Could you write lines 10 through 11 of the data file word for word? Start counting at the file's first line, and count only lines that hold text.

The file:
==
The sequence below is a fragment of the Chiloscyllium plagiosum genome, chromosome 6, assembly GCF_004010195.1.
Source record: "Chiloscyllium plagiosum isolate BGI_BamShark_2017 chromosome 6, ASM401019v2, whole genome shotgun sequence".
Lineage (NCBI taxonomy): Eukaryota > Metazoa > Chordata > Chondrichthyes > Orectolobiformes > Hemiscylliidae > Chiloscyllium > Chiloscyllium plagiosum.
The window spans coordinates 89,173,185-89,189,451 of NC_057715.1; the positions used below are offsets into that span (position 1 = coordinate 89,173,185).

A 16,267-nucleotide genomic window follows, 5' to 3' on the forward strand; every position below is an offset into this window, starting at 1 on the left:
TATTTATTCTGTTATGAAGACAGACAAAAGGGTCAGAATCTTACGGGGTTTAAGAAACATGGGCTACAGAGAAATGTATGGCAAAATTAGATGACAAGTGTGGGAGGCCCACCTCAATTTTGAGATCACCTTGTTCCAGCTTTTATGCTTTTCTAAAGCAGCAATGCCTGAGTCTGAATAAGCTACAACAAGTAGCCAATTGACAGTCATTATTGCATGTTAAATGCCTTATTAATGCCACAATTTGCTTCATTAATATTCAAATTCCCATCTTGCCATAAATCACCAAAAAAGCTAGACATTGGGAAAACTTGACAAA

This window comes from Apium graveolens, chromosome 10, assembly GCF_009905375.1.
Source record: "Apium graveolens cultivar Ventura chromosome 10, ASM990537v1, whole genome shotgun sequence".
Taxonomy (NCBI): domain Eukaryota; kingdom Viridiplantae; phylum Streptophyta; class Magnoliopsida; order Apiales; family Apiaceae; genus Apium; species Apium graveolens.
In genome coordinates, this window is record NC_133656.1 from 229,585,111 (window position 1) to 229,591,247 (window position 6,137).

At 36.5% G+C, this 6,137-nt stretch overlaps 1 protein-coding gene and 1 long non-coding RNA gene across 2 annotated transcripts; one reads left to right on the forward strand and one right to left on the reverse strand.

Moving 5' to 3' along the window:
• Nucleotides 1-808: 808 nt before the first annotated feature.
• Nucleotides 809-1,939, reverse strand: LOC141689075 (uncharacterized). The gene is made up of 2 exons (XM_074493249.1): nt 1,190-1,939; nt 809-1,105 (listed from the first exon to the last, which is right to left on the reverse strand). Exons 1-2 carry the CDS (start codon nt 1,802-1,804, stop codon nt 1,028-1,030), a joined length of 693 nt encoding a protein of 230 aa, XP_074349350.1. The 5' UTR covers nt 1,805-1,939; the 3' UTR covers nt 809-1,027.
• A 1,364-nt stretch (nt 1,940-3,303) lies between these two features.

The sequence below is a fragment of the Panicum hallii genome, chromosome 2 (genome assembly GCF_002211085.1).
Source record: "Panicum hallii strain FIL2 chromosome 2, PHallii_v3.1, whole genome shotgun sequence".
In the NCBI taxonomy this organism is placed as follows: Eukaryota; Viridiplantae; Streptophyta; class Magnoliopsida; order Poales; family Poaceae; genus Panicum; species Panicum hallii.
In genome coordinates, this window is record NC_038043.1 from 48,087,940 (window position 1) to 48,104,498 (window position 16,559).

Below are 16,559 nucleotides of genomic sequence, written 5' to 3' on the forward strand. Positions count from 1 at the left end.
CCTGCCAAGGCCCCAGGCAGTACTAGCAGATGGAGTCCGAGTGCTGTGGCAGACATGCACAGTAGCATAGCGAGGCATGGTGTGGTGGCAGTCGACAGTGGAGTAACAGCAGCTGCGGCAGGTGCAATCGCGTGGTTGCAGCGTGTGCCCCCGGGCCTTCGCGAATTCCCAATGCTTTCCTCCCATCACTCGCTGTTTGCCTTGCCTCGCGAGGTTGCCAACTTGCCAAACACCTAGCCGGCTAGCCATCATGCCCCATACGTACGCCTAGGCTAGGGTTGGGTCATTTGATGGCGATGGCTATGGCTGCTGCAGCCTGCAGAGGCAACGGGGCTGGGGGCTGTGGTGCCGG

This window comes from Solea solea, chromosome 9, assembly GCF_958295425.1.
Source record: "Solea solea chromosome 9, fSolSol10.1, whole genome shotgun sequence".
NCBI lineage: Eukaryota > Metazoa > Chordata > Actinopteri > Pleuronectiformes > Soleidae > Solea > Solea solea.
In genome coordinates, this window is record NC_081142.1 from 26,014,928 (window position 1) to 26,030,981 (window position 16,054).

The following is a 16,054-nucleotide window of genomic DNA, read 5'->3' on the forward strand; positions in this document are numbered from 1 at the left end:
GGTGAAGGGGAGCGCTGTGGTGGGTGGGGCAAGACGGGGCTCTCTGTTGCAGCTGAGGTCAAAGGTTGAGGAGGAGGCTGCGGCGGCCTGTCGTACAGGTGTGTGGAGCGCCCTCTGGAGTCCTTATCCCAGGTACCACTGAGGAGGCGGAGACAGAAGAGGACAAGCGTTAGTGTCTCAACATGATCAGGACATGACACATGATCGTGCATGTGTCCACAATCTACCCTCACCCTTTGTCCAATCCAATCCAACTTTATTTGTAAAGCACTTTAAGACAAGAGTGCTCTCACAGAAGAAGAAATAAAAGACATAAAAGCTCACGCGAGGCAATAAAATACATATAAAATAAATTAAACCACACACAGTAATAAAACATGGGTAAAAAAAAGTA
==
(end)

In genome coordinates, this window is record NC_133656.1 from 229,585,111 (window position 1) to 229,591,247 (window position 6,137).

At 36.5% G+C, this 6,137-nt stretch overlaps 1 protein-coding gene and 1 long non-coding RNA gene across 2 annotated transcripts; one reads left to right on the forward strand and one right to left on the reverse strand.